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Home > Regulation > UK Regulation

By Michael Trudeau | Published Jun 13, 2012

In Depth: Is FSA guidance good news at last?

Could it be? Do your senses deceive you? Surely this couldn’t be a piece of good news from the Financial Services Authority?

Last week (7 June) the FSA published finalised guidance on what it takes to be labelled an independent or restricted adviser after the Retail Distribution Review requirements come into force.

Generally, the concensus seems to be the guidance is clear, reasonable and even encouraging.

Where commentators previously predicted a huge shift away from independent advice, this latest guidance seems to have mitigated that outlook and made clear that advisers, if they so wish, will very much be able to remain independent.

Ken Davy, chairman of adviser services supplier SimplyBiz, was among those pleased with the clarifications therein.

He said: “I think the confirmation that IFAs can remain independent and you don’t have to consider Ucis if you don’t believe they are suitable for the clients is a real breathrough and it is very good to have that confirmed.

“On all the information that is now formally available it is unlikely that anyone who is currently operating as an IFA will be forced to change their stance if they have the appropriate support.”

He adds this news is “very positive for the IFA sector”, and is actually much simpler than it could have been.

“We did fear the FSA was losing the plot when they talked about having to consider Ucis for clients. At one stage it was even rumoured that IFAs would need to have knowledge of products across the world.

“Anyone currently operating as an IFA has no need to feel forced to change their position. There is nothing in these rules that a half-decent IFA won’t be able to comply with providing that they have some support to get the information they need.”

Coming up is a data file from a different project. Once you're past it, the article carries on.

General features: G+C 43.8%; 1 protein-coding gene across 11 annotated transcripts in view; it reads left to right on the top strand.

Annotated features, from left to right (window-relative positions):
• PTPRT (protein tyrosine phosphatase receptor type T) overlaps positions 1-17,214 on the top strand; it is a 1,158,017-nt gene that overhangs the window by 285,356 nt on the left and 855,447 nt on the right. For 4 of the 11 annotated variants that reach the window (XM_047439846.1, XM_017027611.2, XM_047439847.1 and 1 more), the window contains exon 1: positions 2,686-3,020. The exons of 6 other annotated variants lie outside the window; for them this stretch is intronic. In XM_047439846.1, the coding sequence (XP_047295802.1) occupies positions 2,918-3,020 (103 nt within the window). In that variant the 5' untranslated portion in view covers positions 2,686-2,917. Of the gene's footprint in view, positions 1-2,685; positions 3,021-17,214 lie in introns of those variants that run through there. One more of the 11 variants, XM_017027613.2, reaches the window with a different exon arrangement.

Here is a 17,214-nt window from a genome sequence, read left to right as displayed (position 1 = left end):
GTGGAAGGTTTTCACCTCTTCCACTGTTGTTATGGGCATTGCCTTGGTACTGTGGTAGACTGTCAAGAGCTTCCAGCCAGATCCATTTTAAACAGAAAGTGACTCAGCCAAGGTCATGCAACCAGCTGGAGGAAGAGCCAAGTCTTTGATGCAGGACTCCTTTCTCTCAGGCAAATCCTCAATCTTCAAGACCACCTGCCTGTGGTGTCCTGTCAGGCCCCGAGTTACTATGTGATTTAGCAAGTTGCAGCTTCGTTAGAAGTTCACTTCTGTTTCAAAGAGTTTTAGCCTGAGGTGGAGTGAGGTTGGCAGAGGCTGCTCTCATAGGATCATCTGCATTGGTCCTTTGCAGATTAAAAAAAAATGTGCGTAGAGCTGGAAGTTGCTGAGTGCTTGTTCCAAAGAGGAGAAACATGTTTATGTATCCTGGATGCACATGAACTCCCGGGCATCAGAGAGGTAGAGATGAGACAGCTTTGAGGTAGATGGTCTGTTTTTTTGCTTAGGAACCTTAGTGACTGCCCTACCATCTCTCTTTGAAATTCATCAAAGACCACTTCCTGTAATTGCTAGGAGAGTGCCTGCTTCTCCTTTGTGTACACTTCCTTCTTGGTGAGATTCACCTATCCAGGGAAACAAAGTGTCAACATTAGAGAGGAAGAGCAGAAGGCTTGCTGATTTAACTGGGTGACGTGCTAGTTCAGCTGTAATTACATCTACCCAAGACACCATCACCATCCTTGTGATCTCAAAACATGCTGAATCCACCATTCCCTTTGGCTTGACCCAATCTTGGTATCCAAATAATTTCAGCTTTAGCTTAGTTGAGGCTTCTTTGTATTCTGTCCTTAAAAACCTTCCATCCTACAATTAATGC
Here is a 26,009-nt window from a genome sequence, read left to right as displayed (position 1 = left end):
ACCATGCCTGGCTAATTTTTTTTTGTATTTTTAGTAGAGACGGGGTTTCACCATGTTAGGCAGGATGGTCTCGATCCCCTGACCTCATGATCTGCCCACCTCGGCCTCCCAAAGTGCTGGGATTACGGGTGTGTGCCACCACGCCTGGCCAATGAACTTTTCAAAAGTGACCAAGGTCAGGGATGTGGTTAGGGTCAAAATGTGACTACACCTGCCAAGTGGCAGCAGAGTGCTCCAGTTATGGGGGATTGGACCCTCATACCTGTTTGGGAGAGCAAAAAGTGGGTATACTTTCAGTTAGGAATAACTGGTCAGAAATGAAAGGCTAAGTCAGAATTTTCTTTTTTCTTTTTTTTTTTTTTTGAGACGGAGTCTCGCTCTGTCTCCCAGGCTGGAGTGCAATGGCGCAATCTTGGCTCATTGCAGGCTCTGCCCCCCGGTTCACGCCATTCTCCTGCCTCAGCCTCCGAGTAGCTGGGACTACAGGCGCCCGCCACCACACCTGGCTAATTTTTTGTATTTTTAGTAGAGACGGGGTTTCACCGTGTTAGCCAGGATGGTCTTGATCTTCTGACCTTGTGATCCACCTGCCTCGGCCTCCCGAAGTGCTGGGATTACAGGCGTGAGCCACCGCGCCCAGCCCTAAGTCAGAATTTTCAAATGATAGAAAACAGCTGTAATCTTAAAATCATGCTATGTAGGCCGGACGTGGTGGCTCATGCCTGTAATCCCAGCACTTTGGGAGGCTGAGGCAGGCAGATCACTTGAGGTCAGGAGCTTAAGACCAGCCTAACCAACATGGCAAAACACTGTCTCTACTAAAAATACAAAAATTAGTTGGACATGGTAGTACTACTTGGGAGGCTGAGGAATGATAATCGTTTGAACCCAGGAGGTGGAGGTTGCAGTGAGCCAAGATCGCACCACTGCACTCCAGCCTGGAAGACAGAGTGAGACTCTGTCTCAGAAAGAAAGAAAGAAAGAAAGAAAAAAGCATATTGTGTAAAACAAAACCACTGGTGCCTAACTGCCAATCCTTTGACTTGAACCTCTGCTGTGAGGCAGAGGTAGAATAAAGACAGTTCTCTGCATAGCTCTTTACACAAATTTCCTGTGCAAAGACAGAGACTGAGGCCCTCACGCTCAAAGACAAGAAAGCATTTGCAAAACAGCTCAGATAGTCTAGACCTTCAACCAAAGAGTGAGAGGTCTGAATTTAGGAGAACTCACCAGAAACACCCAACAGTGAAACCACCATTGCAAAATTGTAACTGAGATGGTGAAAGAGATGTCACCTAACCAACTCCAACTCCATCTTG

In SimplyBiz’s latest adviser survey, they found 93 per cent of respondents said they were determined to remain independent.

SimplyBiz serves more than 2,100 directly-regulated firms with a sum total exceeding 5,000 advisers.

Mr Davy said: “Now overwhelmingly we know that their preferenc is to remain independent. The additional research and support we will be providing we will not be ch

There is nothing in these rules that a half-decent IFA won’t be able to comply with providing that they have some support to get the information they need.

arging any extra it will be done within our current fees.”

One voice of dissent comes from Andrew Fisher, chief executive of Towry Law. He believes there is still significant clarification needed as to what specifically constitutes a restricted versus independent adviser.

He said: “I don’t think it’s still sufficiently clear for advisers. I suspect that there will be more guidance coming out.

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